For the past few days, I've been monkeying around with graphviz
, a suite of graph modelling tools. I stumbled across them (again) when I was installing a graphviz plug-in for the wiki I'm building, and I thought it would be good at this point to get a better handle on how the modelling tools actually work. The answer is that they work quite nicely, thank-you very much.
Soon, I'm going to be starting to play through Paizo's Pathfinder adventure path series, and since the first arc starts out in a town that's supposed to act as a home-base for the players for some time, I thought it would be useful to have a sort of relationship map (not purist) to help myself through the first half of the series. I figured that the graphviz tools could help me build this map without much hassle. Learning the DOT description language understood by the tools was not difficult at all, and after a day or two, I have a complete catalogue of the town inhabitants described in the first instalment of the series.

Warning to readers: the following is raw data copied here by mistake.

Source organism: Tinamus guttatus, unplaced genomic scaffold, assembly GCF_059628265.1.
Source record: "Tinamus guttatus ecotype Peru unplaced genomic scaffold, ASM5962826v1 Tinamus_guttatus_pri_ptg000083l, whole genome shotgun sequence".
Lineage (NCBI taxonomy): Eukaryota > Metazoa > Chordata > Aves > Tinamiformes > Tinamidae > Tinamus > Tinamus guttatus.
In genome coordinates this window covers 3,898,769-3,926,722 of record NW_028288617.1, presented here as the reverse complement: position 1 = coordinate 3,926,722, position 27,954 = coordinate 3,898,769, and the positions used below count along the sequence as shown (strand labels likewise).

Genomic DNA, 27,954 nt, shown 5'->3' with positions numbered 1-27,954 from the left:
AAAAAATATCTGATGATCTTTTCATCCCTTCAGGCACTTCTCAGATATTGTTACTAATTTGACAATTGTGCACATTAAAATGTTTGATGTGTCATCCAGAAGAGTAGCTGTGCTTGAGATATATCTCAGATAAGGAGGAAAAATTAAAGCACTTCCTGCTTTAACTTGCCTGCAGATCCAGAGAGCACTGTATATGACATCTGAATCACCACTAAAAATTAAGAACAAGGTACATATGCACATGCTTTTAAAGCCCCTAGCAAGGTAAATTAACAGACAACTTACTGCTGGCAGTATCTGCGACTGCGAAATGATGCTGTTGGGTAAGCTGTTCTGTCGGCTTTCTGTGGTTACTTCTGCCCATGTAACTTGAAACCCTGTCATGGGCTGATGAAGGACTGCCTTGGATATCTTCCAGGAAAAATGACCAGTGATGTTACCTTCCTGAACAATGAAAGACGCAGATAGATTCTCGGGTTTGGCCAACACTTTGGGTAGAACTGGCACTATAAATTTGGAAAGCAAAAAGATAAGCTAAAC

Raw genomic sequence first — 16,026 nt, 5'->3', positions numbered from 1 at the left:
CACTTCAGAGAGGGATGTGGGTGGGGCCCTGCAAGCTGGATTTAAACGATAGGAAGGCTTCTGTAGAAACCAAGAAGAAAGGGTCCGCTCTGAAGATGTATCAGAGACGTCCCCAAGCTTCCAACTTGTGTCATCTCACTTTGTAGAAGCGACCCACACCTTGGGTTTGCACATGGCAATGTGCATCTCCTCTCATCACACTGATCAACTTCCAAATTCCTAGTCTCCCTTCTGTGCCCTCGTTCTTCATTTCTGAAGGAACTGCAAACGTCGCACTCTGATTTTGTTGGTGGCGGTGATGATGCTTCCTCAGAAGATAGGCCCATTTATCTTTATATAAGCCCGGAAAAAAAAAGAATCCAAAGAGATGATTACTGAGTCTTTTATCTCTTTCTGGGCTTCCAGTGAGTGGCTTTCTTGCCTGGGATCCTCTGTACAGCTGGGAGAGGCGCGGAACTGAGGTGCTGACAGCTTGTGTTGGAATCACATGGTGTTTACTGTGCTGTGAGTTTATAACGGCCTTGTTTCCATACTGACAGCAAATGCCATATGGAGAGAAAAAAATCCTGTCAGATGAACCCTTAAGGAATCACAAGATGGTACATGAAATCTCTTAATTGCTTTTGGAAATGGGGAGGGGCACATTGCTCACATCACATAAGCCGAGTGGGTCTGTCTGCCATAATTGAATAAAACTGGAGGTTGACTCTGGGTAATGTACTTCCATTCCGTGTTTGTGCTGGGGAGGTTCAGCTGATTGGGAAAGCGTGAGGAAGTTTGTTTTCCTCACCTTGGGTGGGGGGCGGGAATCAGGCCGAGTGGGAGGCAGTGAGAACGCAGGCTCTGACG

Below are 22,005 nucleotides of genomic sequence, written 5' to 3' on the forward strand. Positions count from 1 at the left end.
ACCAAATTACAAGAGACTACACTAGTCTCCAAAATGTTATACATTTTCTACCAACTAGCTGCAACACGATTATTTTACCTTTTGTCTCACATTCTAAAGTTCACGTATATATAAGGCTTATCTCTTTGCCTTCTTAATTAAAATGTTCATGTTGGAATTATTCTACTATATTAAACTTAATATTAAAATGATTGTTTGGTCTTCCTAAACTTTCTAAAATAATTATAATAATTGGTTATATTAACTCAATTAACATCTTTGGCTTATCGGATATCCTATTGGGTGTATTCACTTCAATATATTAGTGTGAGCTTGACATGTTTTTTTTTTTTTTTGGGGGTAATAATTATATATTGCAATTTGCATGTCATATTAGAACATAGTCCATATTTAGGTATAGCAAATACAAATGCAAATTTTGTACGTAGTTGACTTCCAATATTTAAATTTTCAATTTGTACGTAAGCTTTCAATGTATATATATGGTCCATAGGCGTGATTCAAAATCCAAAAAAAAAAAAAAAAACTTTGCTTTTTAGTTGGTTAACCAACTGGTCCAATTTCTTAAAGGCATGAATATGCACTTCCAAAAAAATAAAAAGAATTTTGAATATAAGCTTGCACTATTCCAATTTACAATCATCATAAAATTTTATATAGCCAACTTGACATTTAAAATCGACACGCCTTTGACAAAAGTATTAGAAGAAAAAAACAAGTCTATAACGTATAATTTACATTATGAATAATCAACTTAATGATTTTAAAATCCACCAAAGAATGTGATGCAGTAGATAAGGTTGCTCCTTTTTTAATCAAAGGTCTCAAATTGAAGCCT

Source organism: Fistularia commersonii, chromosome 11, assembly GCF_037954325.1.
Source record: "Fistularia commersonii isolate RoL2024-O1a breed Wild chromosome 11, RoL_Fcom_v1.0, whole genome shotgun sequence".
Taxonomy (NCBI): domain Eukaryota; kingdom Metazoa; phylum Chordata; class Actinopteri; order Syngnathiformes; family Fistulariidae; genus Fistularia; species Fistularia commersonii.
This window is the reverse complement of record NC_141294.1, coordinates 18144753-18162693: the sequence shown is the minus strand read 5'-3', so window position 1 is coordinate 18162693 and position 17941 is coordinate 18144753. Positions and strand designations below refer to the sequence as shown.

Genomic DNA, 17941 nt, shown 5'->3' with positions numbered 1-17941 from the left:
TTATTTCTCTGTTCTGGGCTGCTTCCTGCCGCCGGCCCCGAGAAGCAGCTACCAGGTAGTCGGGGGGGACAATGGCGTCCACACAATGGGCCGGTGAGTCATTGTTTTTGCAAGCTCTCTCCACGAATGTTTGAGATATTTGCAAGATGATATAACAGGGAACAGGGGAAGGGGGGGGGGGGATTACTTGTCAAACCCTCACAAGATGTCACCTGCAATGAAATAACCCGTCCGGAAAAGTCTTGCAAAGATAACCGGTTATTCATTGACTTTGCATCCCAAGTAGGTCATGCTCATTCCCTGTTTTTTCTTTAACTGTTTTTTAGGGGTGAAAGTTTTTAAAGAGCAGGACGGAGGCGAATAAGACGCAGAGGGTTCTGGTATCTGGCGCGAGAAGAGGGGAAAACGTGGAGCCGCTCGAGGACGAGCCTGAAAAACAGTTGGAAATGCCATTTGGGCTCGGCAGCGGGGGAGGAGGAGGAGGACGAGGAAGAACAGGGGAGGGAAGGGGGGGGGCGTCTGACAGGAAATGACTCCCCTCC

The relationships are sufficiently complex to cause one of graphviz's layout algorithms to throw up all over itself, but I was able to get useful diagrams from two others (neato and twopi).( Click through to see the graphs )
I recommend anyone wanting to build relationship maps for games use these tools, especially if you want to maintain your maps over a stretch of playing time to document the changing structure play (since the source language is just a text file, you can use a simple version control utility to catalog all the changes to the maps over time).